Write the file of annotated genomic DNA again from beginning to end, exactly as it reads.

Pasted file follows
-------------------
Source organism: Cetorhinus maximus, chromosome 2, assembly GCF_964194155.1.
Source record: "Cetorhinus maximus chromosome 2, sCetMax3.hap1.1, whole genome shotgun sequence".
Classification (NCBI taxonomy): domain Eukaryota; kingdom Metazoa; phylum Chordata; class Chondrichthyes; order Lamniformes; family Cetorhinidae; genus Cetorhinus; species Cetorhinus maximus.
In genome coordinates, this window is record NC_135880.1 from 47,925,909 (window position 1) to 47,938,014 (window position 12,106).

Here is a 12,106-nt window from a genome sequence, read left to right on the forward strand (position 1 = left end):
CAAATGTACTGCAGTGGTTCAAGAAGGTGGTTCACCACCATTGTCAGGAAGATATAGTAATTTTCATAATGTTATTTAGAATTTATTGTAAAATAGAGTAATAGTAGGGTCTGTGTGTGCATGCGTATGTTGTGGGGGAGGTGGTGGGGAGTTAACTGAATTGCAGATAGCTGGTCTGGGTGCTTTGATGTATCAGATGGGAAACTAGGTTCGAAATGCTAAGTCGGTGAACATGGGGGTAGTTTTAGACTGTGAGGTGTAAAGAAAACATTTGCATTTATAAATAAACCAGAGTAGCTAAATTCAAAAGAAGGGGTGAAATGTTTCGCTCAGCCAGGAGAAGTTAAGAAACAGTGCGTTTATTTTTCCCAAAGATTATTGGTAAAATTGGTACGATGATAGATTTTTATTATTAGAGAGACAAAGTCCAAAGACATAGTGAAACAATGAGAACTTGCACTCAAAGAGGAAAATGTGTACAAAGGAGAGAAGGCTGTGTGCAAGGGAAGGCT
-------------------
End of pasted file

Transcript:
Source organism: Cetorhinus maximus, chromosome 2, assembly GCF_964194155.1.
Source record: "Cetorhinus maximus chromosome 2, sCetMax3.hap1.1, whole genome shotgun sequence".
Classification (NCBI taxonomy): domain Eukaryota; kingdom Metazoa; phylum Chordata; class Chondrichthyes; order Lamniformes; family Cetorhinidae; genus Cetorhinus; species Cetorhinus maximus.
In genome coordinates, this window is record NC_135880.1 from 47,925,909 (window position 1) to 47,938,014 (window position 12,106).

Here is a 12,106-nt window from a genome sequence, read left to right on the forward strand (position 1 = left end):
CAAATGTACTGCAGTGGTTCAAGAAGGTGGTTCACCACCATTGTCAGGAAGATATAGTAATTTTCATAATGTTATTTAGAATTTATTGTAAAATAGAGTAATAGTAGGGTCTGTGTGTGCATGCGTATGTTGTGGGGGAGGTGGTGGGGAGTTAACTGAATTGCAGATAGCTGGTCTGGGTGCTTTGATGTATCAGATGGGAAACTAGGTTCGAAATGCTAAGTCGGTGAACATGGGGGTAGTTTTAGACTGTGAGGTGTAAAGAAAACATTTGCATTTATAAATAAACCAGAGTAGCTAAATTCAAAAGAAGGGGTGAAATGTTTCGCTCAGCCAGGAGAAGTTAAGAAACAGTGCGTTTATTTTTCCCAAAGATTATTGGTAAAATTGGTACGATGATAGATTTTTATTATTAGAGAGACAAAGTCCAAAGACATAGTGAAACAATGAGAACTTGCACTCAAAGAGGAAAATGTGTACAAAGGAGAGAAGGCTGTGTGCAAGGGAAGGCT